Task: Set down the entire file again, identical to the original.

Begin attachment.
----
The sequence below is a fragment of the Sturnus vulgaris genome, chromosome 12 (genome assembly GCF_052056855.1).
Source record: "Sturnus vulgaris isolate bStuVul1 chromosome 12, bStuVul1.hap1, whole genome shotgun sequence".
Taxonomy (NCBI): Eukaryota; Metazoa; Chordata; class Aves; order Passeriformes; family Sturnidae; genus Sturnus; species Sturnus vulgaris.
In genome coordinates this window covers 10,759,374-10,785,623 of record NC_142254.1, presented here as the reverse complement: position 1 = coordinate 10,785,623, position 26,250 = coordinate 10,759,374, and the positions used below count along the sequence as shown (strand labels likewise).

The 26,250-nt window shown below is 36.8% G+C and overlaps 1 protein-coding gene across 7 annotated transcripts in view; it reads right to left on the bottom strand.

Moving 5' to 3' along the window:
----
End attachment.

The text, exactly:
The sequence below is a fragment of the Sturnus vulgaris genome, chromosome 12 (genome assembly GCF_052056855.1).
Source record: "Sturnus vulgaris isolate bStuVul1 chromosome 12, bStuVul1.hap1, whole genome shotgun sequence".
Taxonomy (NCBI): Eukaryota; Metazoa; Chordata; class Aves; order Passeriformes; family Sturnidae; genus Sturnus; species Sturnus vulgaris.
In genome coordinates this window covers 10,759,374-10,785,623 of record NC_142254.1, presented here as the reverse complement: position 1 = coordinate 10,785,623, position 26,250 = coordinate 10,759,374, and the positions used below count along the sequence as shown (strand labels likewise).

The 26,250-nt window shown below is 36.8% G+C and overlaps 1 protein-coding gene across 7 annotated transcripts in view; it reads right to left on the bottom strand.

Moving 5' to 3' along the window: